Buccheri et al [9] found that squamous cell and small cell carcinomas were mainly central tumours, whereas adenocarcinomas were mainly peripheral tumours. In our study also we found that squamous cell and small cell carcinomas were predominantly found in the first group, whereas adenocarcinomas and poorly differentiated carcinomas were predominant in the second group, thereby reiterating the fact that location of the mass can give a clue to likely histological subtype.

Liam et al [11] reported a diagnostic yield of 71.2% for endobronchially visible tumours and 43.6% for endobronchially non-visible tumours. The average reported sensitivity of bronchoscopy for peripheral lesions, which are not endobronchially visible is 70% when fluoroscopy is routinely used and 38% (range 28%-56%) when bronchoscopy is performed without fluoroscopy guidance. [12] In our study, we found a diagnostic yield of 94% in first group and 68% in the second group even in the absence of fluoroscopic guidance.

Labbe et al [13] found that the overall diagnostic yield of non-guided bronchoscopy was 25.6% for endobronchially non-visible tumours. Brushing yielded highest diagnostic yield (16.4%) compared to aspiration (14.0%) and BAL (11.6%), although the differences between the various techniques were not statistically significant (p=0.08). Bodh et al [14] and Stringfield et al [15] recommended the use of bronchial washings and brushings in addition to biopsy to increase the diagnostic yield. In our study, we found the diagnostic yield in the endobronchially non-visible group to be highest for bronchial brushings (40.65%) followed by bronchial washings (28.57%) and lastly by endobronchial biopsy (18.6%). These observations therefore emphasise the importance of these bronchoscopic techniques for cytological diagnosis even in endobronchially non-visible tumours. This is very heartening as most of the centres in India are not equipped with imaging modalities during bronchoscopy to locate a peripheral lesion.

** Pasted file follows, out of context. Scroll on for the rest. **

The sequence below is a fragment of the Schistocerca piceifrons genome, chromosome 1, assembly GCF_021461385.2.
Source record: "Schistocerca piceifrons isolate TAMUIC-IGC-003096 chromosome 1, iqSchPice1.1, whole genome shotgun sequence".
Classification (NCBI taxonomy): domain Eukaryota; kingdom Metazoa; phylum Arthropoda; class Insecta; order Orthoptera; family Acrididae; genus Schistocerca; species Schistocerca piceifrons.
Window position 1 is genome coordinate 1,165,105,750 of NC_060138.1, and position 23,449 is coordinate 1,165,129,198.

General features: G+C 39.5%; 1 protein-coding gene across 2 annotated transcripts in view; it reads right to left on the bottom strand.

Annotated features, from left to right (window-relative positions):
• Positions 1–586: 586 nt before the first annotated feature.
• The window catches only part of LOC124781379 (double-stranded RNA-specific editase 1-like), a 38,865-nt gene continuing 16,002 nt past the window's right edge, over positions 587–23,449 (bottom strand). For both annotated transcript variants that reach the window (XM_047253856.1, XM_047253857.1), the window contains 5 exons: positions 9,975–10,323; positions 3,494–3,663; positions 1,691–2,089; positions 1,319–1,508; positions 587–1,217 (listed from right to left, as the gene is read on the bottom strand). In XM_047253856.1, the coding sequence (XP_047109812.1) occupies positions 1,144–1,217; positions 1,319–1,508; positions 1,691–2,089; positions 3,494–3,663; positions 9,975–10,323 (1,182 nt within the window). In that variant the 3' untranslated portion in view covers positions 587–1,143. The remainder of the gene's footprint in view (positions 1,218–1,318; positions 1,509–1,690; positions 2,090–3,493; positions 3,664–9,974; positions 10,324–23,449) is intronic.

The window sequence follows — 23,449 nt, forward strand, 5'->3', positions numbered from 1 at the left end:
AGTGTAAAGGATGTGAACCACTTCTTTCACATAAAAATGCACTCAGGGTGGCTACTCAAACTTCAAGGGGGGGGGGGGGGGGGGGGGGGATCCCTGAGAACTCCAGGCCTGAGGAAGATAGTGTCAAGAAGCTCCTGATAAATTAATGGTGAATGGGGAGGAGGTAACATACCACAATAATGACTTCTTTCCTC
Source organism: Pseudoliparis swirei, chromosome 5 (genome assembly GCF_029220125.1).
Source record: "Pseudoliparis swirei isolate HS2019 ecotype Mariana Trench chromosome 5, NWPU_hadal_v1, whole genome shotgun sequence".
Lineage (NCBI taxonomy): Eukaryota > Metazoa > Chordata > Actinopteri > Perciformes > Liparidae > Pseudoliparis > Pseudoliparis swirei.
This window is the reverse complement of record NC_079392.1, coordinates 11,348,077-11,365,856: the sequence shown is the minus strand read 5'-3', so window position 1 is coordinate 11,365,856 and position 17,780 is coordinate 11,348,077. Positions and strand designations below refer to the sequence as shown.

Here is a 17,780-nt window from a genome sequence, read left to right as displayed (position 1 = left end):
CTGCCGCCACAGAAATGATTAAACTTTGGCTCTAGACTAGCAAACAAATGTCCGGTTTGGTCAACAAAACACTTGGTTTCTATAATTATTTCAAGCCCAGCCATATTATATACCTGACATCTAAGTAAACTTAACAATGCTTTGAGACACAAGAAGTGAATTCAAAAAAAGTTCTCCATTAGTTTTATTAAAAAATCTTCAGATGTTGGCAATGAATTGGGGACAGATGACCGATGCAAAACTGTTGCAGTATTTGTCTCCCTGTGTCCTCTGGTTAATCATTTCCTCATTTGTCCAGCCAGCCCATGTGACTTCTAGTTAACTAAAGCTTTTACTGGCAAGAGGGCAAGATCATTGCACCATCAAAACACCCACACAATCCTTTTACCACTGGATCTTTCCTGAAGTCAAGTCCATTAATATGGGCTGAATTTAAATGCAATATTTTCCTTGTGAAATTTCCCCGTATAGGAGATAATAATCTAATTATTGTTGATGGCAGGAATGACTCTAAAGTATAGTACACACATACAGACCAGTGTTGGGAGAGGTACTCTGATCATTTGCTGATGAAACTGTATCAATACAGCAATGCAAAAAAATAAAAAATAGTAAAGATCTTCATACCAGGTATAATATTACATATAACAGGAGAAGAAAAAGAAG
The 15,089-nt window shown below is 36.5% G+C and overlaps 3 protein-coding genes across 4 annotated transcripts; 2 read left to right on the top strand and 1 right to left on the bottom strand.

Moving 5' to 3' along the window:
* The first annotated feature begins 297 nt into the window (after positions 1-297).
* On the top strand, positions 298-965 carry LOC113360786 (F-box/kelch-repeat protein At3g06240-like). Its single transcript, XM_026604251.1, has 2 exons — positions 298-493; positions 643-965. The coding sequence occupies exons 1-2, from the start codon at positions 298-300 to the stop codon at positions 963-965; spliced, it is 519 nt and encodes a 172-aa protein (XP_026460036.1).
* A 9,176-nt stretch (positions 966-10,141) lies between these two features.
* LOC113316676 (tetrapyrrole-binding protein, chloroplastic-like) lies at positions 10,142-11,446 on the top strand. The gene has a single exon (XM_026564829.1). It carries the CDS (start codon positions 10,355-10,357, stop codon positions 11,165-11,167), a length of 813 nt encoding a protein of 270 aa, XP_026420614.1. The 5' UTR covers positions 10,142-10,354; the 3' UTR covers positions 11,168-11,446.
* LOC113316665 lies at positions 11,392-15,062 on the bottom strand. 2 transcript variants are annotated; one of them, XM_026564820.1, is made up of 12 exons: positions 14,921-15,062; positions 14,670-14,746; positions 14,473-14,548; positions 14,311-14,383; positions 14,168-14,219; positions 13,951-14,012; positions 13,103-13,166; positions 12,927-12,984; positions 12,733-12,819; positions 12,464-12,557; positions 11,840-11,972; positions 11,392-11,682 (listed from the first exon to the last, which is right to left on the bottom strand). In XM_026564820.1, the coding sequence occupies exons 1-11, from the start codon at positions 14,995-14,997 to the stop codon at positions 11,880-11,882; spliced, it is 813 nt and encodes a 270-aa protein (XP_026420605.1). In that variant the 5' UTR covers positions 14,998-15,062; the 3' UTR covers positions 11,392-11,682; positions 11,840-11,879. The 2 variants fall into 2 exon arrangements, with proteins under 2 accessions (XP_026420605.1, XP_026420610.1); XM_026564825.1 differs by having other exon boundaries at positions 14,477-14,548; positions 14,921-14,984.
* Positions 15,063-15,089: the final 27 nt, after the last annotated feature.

Schrieber and McCrory. [16] did a review of published studies on the diagnostic yield of different bronchoscopic techniques for lung cancer and found the average diagnostic yield for EBB, BB and BW as between 48-97%, 23-93% and 29-78% respectively. Mak et al [17] found the diagnostic yield of endobronchial biopsy to be highest in endobronchially visible tumours at 76% followed by bronchial brushings (52%) and bronchial washings (49.4%). Liam et al [11] found the diagnostic yields for EBB, BB and BW were 77.5%, 53.7% and 28.3% respectively in patients with visible endobronchial tumours. In our study too, we found the diagnostic yield of endobronchial biopsy in this group to be highest at 74.8% followed by bronchial washings (33.04%) and bronchial brushings (32.17%). Mak et al found the diagnostic yield of bronchial washings to be highest (38%) in endobronchially non-visible tumours followed closely by EB (36.5%) and BB (28%). Liam et al [11] found yields from bronchial washings and brushings of 35.5% and 22.9% respectively in the endobronchially non-visible tumour group. In our study, we found the diagnostic yield in the endobronchially non-visible group to be highest for bronchial brushings (40.65%) followed by bronchial washings (28.57%) and lastly by endobronchial biopsy (18.6%). Popp et al [18] found that the sensitivity of endobronchial forceps biopsy significantly reduced in endobronchial non-visible tumour group compared to the endobronchial visible tumour group. We also found similar findings, as the diagnostic yield of forceps biopsy was 74.8% in the first group, but only 18.6% in the second group.

Kvale et al [19] found no additional advantage of BW over a combination of BB and EBB. Dasgupta et al [20] found BW to be least useful of the three bronchoscopic diagnostic techniques. Some studies have reported that adding BW to EBB and BB increases the diagnostic yield. [9,17,21], whereas others have reported no additional value of BW. In our study, we found the isolated yield of bronchial washings the lowest in both groups; however, it was the only positive diagnostic modality in 3.5% and 8.8% of cases in first and second group respectively. This is likely to be because of the low cellularity of bronchial washing fluid because of low volume of sample. Considering that performing the washings is not a very costly addition to the entire procedure cost, but at the same time can even mildly improve diagnostic yield in a resource limited setting like ours. We feel it would be worthwhile to perform it routinely in all such diagnostic bronchoscopies.

We found that the diagnostic yield of fiberoptic bronchoscopy was significantly more in the first group, that is when an endobronchial growth is visible. The concurrent use of all three main bronchoscopic techniques is advisable as per our results in order to maximise the diagnostic yield of fiberoptic bronchoscopy for primary lung malignancies. Similar observations were noted by Khunjeli et al [10] and Popp et al [18] too.

CONCLUSIONS

A combination of all three basic bronchoscopic procedures, viz. endobronchial biopsy, bronchial washings and bronchial brush cytology is the best way to maximise the diagnostic yield in a suspected case of pulmonary neoplasm. It is definitely worthwhile to do the above diagnostic techniques even in patients where there is no visible endobronchial growth as seen from the results of the present study.